LANSING, Mich. (WLNS)— COVID-19 has held a tight grip on the world for more than a year, and for many, it means an added stress, making that fight to protect your mental health, that much harder.

It’s easy to think children and teens are resilient, but they like all people, can suffer from mental illness, and the pandemic takes a toll on them as well. For 16-year-old Lansing teen Dedrick Pete, COVID-19 has not made his battle with depression, any easier.

“I’ve been trying to look on the positive side, but it gets kind of hard. Through times like this, you just feel really alone a lot of the time,” said Pete. “And you start to close yourself out, and you get used to dealing with things on your own even when you don’t need to.”

Pete says in pre-pandemic times, he used to speak with his friends, and that helped, but as time has gone by, he’s closed that out too. His mom agrees and says social isolation due to the Coronavirus, has taken her son’s outlet of relief from him.

“We have struggled with forcing him to get up, telling him just sleep you know. Just wanting him to be at peace, and to give him whatever brings that peace without sacrificing mental stability and grades in school and that’s almost impossible some days,” said Pete’s mother Wendy King.

Their goal, help their son through support and help him in his fight. It’s a challenge they take together step by step.

Teens & A Developing Brain

According to Doctor Kimberly Hoogie, Co-Author of “Mental Health 101 for Teens”,  when it comes to mental health, everything starts in the frontal lobe of the brain, and it can be even more challenging for a developing teenager.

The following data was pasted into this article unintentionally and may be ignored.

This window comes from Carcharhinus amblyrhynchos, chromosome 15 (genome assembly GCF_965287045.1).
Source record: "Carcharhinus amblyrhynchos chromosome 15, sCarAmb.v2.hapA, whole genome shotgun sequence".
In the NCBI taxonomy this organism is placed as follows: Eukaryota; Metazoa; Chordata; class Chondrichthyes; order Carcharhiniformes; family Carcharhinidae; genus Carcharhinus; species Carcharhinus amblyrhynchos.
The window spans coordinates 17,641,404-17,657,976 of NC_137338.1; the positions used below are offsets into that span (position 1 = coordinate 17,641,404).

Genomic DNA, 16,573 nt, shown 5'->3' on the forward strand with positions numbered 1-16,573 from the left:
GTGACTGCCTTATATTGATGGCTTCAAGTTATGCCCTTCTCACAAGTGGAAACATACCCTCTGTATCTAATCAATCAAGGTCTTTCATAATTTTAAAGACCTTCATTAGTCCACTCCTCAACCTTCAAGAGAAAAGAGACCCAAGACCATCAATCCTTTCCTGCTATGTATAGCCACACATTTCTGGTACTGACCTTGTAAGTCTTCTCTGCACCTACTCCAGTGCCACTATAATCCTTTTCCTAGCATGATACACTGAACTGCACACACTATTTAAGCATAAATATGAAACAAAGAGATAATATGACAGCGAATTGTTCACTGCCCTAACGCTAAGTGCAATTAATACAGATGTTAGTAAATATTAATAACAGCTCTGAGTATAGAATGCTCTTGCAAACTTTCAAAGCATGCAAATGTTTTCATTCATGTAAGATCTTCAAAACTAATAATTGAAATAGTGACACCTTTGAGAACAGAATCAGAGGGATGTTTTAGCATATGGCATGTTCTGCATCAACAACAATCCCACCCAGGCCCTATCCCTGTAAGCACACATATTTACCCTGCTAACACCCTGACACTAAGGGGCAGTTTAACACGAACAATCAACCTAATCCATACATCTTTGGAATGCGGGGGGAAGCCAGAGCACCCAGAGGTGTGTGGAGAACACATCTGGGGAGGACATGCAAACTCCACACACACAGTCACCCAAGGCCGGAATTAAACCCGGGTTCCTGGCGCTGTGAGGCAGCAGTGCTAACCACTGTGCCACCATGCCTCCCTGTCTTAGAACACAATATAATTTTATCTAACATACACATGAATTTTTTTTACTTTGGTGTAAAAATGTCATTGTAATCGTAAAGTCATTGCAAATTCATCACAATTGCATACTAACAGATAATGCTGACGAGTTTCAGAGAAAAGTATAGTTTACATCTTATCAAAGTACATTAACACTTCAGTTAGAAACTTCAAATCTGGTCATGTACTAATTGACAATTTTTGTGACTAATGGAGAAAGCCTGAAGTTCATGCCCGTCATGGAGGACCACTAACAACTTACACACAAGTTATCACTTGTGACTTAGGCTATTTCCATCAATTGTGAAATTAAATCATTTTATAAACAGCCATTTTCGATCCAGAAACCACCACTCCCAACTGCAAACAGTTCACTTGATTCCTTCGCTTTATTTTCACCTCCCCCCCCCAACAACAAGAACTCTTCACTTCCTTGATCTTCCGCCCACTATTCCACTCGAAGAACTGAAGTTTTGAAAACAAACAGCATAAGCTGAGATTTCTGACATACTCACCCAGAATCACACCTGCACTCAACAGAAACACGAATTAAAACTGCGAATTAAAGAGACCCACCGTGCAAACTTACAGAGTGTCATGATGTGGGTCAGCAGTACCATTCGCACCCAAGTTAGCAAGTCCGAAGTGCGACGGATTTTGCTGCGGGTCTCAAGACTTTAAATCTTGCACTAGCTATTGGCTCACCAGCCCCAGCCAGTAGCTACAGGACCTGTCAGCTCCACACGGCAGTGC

“Your brain isn’t necessary letting you work at full capacity. You’re sort of dealing with a short depth developmentally. You have to understand when you’re a teenager that’s just all part of the process. Those social experiences that you have will help you develop.  And the decisions that you make will help you learn what decisions you need to make in the future.”

Her advice, talk to your children, sharing personal mental health struggles, can help teens realize they’re not alone.

“It’s really important to listen to your kids… share your mental health with them. Let them know mental issues are not issues that we have when we’re teenagers, adults have them too…They need to understand that everybody experiences stress. Everyone experiences depressive moments in their life.”

Get Help

If you or someone you know is struggling, you can get mental health assistance by clicking here.

The number for the National for National Suicide Prevention Hotline at 1-800-273-TALK.

The National Suicide Prevention Lifeline is a national network of local crisis centers that provides free and confidential emotional support to people in suicidal crisis or emotional distress 24 hours a day, 7 days a week. They’re committed to improving crisis services and advancing suicide prevention by empowering individuals, advancing professional best practices, and building awareness.

You can also find help by clicking here.